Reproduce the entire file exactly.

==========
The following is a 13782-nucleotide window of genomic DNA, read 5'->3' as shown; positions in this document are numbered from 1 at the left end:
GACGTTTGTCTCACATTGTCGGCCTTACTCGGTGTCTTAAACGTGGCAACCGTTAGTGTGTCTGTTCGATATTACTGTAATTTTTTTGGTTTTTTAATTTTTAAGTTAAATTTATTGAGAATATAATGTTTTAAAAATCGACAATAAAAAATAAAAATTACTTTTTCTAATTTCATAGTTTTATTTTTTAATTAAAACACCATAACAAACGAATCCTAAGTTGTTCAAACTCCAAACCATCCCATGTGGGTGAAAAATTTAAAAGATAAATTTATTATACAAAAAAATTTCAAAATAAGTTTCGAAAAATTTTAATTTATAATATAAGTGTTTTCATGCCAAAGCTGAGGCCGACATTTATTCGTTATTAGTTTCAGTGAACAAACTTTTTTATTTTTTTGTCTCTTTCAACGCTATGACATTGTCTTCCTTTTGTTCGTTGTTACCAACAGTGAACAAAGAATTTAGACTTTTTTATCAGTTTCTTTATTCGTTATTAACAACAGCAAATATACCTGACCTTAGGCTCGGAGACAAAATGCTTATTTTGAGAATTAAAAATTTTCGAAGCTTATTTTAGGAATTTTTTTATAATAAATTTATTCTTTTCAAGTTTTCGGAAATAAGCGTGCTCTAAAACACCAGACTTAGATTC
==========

The following is a 13782-nucleotide window of genomic DNA, read 5'->3' as shown; positions in this document are numbered from 1 at the left end:
GACGTTTGTCTCACATTGTCGGCCTTACTCGGTGTCTTAAACGTGGCAACCGTTAGTGTGTCTGTTCGATATTACTGTAATTTTTTTGGTTTTTTAATTTTTAAGTTAAATTTATTGAGAATATAATGTTTTAAAAATCGACAATAAAAAATAAAAATTACTTTTTCTAATTTCATAGTTTTATTTTTTAATTAAAACACCATAACAAACGAATCCTAAGTTGTTCAAACTCCAAACCATCCCATGTGGGTGAAAAATTTAAAAGATAAATTTATTATACAAAAAAATTTCAAAATAAGTTTCGAAAAATTTTAATTTATAATATAAGTGTTTTCATGCCAAAGCTGAGGCCGACATTTATTCGTTATTAGTTTCAGTGAACAAACTTTTTTATTTTTTTGTCTCTTTCAACGCTATGACATTGTCTTCCTTTTGTTCGTTGTTACCAACAGTGAACAAAGAATTTAGACTTTTTTATCAGTTTCTTTATTCGTTATTAACAACAGCAAATATACCTGACCTTAGGCTCGGAGACAAAATGCTTATTTTGAGAATTAAAAATTTTCGAAGCTTATTTTAGGAATTTTTTTATAATAAATTTATTCTTTTCAAGTTTTCGGAAATAAGCGTGCTCTAAAACACCAGACTTAGATTC